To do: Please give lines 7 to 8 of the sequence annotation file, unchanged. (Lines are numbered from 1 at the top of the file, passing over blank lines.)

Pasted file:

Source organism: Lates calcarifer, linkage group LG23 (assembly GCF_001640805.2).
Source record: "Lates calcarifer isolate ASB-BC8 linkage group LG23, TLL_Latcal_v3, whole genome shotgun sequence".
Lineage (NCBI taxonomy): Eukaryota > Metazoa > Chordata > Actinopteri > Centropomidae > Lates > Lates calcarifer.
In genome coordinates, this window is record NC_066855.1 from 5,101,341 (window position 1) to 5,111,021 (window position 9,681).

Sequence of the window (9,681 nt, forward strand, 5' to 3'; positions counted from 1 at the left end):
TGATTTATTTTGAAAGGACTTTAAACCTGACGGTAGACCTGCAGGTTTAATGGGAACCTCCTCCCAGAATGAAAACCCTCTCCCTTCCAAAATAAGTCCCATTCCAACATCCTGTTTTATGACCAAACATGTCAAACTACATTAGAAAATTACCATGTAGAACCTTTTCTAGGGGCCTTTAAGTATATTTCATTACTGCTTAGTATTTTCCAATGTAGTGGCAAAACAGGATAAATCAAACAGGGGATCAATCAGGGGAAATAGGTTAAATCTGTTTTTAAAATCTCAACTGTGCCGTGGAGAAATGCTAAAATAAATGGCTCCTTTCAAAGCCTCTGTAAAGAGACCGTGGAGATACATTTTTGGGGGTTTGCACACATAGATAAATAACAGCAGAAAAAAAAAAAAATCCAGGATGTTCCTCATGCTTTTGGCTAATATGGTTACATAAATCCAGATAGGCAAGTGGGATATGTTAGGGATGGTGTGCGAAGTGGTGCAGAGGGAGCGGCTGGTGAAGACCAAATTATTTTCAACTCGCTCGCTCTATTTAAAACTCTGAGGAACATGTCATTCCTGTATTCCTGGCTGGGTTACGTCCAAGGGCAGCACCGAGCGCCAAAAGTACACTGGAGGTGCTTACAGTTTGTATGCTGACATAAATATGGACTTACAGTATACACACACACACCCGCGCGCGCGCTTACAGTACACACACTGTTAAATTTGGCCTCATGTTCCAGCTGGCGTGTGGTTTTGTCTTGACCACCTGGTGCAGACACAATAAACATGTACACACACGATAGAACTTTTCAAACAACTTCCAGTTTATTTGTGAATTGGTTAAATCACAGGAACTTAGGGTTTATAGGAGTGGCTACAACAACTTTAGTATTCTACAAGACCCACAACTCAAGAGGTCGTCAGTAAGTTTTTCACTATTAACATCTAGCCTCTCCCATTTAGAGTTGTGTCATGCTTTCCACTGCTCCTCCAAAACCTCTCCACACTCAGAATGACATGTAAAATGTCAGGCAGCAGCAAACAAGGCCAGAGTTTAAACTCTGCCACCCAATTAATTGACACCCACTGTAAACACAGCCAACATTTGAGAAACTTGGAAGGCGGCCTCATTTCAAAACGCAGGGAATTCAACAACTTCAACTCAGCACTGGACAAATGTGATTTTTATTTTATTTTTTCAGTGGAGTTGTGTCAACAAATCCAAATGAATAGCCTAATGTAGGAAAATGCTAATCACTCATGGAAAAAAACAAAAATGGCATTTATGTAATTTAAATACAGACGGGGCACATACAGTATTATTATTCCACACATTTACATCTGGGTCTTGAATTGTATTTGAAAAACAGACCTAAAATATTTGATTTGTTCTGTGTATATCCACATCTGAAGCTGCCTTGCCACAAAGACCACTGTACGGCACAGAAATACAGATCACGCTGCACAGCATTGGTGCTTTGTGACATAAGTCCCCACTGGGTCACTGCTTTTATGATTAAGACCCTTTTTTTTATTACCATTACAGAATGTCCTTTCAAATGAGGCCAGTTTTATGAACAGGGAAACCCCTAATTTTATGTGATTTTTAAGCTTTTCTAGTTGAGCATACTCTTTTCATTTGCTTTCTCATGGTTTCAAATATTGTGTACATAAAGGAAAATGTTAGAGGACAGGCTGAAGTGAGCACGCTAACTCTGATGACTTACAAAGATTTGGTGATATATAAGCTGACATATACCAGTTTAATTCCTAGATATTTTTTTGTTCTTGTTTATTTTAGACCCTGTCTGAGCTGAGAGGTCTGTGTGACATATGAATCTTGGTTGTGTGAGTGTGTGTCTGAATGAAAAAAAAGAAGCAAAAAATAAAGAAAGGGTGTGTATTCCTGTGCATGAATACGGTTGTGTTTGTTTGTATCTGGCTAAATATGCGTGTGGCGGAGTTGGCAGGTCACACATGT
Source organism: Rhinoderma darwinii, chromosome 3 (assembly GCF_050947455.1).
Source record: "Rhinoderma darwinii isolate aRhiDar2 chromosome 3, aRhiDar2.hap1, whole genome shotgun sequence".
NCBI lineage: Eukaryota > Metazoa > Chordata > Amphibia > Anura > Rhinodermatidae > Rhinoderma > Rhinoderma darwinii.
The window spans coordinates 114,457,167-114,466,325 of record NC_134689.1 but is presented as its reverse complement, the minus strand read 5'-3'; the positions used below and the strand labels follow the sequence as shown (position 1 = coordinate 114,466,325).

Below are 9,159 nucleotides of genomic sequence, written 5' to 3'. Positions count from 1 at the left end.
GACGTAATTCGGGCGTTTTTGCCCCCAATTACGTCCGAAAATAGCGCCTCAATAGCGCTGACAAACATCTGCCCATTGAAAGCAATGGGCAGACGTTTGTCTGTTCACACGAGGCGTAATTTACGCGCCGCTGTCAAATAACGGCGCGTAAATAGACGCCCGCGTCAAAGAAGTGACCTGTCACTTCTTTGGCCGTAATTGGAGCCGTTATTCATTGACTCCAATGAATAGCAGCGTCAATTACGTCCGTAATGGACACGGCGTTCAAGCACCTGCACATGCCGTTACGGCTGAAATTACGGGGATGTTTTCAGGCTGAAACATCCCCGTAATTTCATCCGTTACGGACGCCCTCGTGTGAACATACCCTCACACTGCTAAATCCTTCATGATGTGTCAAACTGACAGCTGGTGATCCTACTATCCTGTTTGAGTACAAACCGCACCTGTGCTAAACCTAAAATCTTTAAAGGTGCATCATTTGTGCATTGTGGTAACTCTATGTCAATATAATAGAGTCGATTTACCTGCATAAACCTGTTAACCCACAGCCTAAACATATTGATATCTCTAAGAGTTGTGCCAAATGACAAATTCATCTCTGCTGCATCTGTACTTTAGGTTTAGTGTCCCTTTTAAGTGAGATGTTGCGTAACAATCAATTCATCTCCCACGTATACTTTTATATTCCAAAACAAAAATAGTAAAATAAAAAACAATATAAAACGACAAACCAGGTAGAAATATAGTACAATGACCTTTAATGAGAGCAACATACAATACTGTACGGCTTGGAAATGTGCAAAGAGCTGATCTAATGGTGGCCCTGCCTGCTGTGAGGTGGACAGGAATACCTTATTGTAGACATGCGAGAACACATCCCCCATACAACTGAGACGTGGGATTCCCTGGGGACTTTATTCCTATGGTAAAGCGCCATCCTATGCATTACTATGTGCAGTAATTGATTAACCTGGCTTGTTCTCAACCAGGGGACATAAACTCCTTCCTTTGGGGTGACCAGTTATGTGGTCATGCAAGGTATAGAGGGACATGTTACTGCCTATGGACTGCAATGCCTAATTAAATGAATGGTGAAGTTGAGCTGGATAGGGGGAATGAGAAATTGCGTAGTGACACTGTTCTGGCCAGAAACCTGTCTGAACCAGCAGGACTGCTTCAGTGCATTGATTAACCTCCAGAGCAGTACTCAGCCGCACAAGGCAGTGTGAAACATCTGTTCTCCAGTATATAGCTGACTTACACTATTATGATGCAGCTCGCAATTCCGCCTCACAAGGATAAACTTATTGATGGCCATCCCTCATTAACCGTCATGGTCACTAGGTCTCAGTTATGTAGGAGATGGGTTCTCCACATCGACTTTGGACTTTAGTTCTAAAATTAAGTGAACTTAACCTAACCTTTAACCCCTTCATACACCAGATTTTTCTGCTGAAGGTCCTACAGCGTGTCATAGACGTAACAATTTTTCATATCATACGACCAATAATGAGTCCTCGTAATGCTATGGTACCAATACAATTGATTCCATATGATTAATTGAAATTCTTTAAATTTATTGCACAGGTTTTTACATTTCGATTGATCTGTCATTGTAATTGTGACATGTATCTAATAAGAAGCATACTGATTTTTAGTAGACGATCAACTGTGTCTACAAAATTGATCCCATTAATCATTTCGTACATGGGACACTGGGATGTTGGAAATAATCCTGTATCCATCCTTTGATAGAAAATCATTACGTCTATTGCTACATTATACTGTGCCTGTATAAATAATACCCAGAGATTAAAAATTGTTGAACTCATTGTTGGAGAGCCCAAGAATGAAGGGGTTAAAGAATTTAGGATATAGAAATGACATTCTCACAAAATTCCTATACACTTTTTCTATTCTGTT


Source organism: Rhinoderma darwinii, chromosome 3 (assembly GCF_050947455.1).
Source record: "Rhinoderma darwinii isolate aRhiDar2 chromosome 3, aRhiDar2.hap1, whole genome shotgun sequence".